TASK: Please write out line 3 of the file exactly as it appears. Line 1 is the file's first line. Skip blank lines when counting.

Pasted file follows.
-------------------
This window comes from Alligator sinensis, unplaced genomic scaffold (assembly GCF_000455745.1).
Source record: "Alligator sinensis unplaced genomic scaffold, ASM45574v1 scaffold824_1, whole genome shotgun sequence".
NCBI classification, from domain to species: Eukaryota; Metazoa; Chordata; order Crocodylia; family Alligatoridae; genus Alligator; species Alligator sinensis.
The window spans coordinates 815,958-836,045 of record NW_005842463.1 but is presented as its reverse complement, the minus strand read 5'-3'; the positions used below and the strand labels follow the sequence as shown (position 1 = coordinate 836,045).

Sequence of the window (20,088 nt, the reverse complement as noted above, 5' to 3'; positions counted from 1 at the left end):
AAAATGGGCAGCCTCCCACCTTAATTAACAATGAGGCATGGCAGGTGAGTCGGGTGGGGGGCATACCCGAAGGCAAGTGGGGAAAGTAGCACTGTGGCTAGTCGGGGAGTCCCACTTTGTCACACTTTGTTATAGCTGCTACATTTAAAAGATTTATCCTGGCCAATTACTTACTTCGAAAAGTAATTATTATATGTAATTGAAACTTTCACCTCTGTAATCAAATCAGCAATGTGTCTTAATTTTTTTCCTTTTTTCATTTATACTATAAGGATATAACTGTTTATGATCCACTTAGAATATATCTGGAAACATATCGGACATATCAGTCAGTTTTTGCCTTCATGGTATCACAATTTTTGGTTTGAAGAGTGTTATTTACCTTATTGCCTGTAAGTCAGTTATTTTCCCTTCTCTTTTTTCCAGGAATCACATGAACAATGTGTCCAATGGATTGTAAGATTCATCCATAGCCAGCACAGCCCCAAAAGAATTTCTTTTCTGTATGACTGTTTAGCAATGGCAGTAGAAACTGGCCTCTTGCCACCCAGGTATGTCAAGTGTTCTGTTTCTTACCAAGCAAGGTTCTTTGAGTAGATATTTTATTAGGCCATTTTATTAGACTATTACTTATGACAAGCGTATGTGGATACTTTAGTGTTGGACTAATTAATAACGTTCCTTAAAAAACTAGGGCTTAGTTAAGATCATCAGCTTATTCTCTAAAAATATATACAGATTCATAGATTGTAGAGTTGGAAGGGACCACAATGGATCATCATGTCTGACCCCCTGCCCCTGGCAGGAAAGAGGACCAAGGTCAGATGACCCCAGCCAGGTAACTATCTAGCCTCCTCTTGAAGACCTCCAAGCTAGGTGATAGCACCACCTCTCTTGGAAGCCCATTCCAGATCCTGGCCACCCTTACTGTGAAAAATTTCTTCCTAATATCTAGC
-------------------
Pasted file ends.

NCBI classification, from domain to species: Eukaryota; Metazoa; Chordata; order Crocodylia; family Alligatoridae; genus Alligator; species Alligator sinensis.